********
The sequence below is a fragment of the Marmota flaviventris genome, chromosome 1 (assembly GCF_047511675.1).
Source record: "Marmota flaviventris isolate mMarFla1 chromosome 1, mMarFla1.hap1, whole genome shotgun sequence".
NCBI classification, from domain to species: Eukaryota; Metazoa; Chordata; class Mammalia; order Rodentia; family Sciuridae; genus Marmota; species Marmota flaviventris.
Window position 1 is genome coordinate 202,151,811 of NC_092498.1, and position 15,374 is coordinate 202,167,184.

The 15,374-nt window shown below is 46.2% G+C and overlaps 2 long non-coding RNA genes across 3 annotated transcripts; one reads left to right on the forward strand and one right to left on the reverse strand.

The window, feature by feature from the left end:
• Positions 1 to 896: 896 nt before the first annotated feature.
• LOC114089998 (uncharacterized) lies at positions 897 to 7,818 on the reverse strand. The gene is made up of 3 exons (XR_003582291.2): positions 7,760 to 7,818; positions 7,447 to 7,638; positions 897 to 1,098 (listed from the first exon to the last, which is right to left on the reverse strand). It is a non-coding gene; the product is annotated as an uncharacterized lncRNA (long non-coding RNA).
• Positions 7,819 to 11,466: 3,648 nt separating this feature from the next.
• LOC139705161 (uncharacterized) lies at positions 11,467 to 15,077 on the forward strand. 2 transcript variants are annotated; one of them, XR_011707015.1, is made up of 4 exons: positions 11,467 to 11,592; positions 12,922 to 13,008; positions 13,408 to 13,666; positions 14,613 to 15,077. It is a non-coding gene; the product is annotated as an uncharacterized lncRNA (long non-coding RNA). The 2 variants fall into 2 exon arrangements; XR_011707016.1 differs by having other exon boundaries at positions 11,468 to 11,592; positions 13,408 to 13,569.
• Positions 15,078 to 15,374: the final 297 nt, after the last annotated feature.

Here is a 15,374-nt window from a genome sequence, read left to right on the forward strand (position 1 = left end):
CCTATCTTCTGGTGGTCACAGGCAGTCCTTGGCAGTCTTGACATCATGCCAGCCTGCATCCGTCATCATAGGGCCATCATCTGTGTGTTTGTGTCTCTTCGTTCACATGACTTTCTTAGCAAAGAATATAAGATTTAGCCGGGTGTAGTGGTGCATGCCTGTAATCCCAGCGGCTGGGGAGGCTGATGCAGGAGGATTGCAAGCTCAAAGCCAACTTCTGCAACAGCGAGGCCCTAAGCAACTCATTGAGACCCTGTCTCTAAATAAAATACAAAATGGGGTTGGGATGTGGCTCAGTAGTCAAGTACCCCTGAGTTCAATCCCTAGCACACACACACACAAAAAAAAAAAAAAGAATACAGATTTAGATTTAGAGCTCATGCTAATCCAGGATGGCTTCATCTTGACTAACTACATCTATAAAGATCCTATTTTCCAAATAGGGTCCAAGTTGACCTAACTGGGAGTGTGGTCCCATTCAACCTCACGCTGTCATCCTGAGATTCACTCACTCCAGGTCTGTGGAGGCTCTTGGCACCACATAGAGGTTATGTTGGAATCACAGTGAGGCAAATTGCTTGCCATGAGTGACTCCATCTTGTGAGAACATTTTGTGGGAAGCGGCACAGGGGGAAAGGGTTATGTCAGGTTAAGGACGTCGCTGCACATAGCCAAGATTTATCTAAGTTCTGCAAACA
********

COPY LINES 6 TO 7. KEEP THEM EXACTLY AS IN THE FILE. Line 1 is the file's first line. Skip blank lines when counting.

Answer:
The window, feature by feature from the left end:
• Positions 1 to 896: 896 nt before the first annotated feature.